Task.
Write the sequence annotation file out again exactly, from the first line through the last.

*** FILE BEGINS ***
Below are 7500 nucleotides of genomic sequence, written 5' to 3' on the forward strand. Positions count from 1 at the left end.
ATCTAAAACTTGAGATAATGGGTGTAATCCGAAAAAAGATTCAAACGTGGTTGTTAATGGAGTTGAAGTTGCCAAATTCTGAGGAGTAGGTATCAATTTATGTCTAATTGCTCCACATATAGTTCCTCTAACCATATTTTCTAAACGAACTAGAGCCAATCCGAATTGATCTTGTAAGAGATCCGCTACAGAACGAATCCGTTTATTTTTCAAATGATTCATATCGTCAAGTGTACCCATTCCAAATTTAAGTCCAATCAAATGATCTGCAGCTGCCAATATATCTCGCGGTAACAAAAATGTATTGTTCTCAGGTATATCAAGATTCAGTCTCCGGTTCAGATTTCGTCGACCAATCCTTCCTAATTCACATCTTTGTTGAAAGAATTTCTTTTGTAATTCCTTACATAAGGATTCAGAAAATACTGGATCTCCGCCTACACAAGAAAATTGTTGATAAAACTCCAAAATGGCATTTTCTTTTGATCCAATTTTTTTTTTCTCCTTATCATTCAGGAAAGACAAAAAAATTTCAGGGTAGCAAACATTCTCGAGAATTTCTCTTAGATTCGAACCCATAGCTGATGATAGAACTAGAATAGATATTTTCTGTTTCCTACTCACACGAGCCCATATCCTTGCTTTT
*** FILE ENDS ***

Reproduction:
Below are 7500 nucleotides of genomic sequence, written 5' to 3' on the forward strand. Positions count from 1 at the left end.
ATCTAAAACTTGAGATAATGGGTGTAATCCGAAAAAAGATTCAAACGTGGTTGTTAATGGAGTTGAAGTTGCCAAATTCTGAGGAGTAGGTATCAATTTATGTCTAATTGCTCCACATATAGTTCCTCTAACCATATTTTCTAAACGAACTAGAGCCAATCCGAATTGATCTTGTAAGAGATCCGCTACAGAACGAATCCGTTTATTTTTCAAATGATTCATATCGTCAAGTGTACCCATTCCAAATTTAAGTCCAATCAAATGATCTGCAGCTGCCAATATATCTCGCGGTAACAAAAATGTATTGTTCTCAGGTATATCAAGATTCAGTCTCCGGTTCAGATTTCGTCGACCAATCCTTCCTAATTCACATCTTTGTTGAAAGAATTTCTTTTGTAATTCCTTACATAAGGATTCAGAAAATACTGGATCTCCGCCTACACAAGAAAATTGTTGATAAAACTCCAAAATGGCATTTTCTTTTGATCCAATTTTTTTTTTCTCCTTATCATTCAGGAAAGACAAAAAAATTTCAGGGTAGCAAACATTCTCGAGAATTTCTCTTAGATTCGAACCCATAGCTGATGATAGAACTAGAATAGATATTTTCTGTTTCCTACTCACACGAGCCCATATCCTTGCTTTT